Modular Granite Countertops: What You Should Know

Granite counter reflecting kitchen cabinets
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Granite countertops do have their trend cycles, but they always have a perennial appeal among many homeowners. Granite is solid and dependable, and every slab of granite—whether natural stone or engineered—is visually unique.

Most granite countertops are either slab granite or granite tiles. There is also a third category, a hybrid type known as modular granite.

At times when it is available, modular granite can offer a good compromise between solid slabs (very heavy and virtually impossible for do-it-yourselfers to install) and granite tiles, which are easy to install but create a countertop with many grout seams.

Modular Countertops Update

At this time, no company is offering modular countertops. For years, a handful of companies sold modular granite slabs, but all companies are either gone out of business or no longer carry this product.

One of the remaining few companies, Bedrock Creations still maintains its website but appears to have ceased operations.

What Modular Granite Is

When available, the mini-slabs that comprise modular granite are typically about 12 inches wide and run the full depth of the countertop. The pieces are prefabricated and pre-sealed, with front edges that are shaped into a bullnose round-over profile, with vertical backsplash sections preattached at the back of the pieces.

The sections where sinks or other features will be inserted have fabricated cutouts for easy installation. The pieces are typically bigger than standard tiles, but considerably smaller and thinner than standard solid slab granite, making this a form well suited to DIY installation.

The countertops are assembled by laying the modular pieces side by side, which creates a countertop that has a series of front-to-back seams but no lengthwise seams such as those found in tile countertops.

Modular granite is delivered in fabricated pieces shipped in boxes weighing between 38 and 80 pounds. Though still heavy, this is entirely manageable for DIYers and far lighter than a solid slab.

Modular Granite Pros and Cons

Pros

When available, there are two principal advantages of modular granite.

First, it is considerably cheaper than solid slab granite, costing about half. Expect to pay $25 to $80 per square foot for modular granite countertops.

Professional installation adds $5 to $10 per square foot.

Second, modular granite is not difficult for do-it-yourselfers to install. Although not as easy as granite tiles, modular granite can be installed by anyone who is familiar with the techniques for laying ceramic or stone tiles.

Because it is a thinner slab than solid slab granite, modular granite can be cut with ordinary wet saws and drilling tools. It is laid onto a plywood or cement board substrate with the same thin-set adhesives used for ceramic tile.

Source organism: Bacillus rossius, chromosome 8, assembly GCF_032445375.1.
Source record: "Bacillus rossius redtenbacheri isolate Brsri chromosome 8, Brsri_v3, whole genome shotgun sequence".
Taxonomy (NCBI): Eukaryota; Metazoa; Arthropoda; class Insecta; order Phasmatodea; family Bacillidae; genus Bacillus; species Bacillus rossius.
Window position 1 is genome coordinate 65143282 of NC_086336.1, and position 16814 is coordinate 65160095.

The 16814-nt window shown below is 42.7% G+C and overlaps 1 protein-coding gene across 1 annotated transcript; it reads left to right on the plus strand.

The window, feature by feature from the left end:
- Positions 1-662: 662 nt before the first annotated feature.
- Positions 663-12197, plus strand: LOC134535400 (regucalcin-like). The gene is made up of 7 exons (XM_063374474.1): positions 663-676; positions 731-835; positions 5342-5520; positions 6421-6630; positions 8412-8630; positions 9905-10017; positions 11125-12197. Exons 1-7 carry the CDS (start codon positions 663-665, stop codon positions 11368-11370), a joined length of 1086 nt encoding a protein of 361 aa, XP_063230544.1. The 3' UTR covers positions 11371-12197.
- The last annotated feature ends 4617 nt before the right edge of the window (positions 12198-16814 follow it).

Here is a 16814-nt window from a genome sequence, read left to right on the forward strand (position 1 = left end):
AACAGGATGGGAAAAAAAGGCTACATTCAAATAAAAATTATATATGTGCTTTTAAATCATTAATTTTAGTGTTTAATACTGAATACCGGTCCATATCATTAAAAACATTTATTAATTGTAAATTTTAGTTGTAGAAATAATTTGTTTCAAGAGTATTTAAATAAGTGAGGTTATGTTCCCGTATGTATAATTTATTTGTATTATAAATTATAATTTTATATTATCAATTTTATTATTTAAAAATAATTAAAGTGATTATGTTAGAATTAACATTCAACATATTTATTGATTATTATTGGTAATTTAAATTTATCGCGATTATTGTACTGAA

Modular granite typically arrives pre-sealed—you won't need to apply a sealer to the countertop, as you do with a solid slab.

Cons

At this time, the main drawback of modular granite is that it is no longer available.

When modular granite is available, it would have the following drawbacks:

If properly installed, modular granite countertops will perform just as well as slab granite, but be aware that this is a thinner stone product that may be susceptible to cracking if you don't handle it carefully. And a modular granite countertop does not really look like a solid slab countertop—the front-to-back seams spaced every 12 inches will be quite visible.

Your style options are also limited with modular granite. Unlike full slabs, which can be hand-selected from a vast variety of granite options at a stone yard, the colors and styles available with modular granite are limited to those packaged by manufacturers. Custom edges are not possible—most modular granite uses a simple bullnose front edge.

Nor does a modular granite countertop have the same resale value as solid slab countertops. While they will look more attractive than tile countertops, modular granite countertops still have seams that need to be grouted, and they will not give a kitchen the same feeling of luxury that comes with solid granite.

DIY Installation

The main advantage of modular granite is that it is DIY-friendly. Anyone with experience and good skills in laying ceramic tile should be able to successfully install modular granite.

Tools required include a wet saw with granite-cutting blade, jigsaw, drill with granite bits, straightedge, trowel, tri-square, and level. Countertop bases are usually constructed with 1/2-inch or 5/8-inch plywood covered with a waterproof underlayment—a membrane or cement board.

Bottom Line

When available, modular granite is a viable option if you want to save money on a genuine granite countertop.

While modular granite does not eliminate all the seams found with tile countertops, it does offer easier maintenance than granite tile, and is fairly easy for a DIYer to install. But for a true luxury countertop, solid granite slabs are still the champion.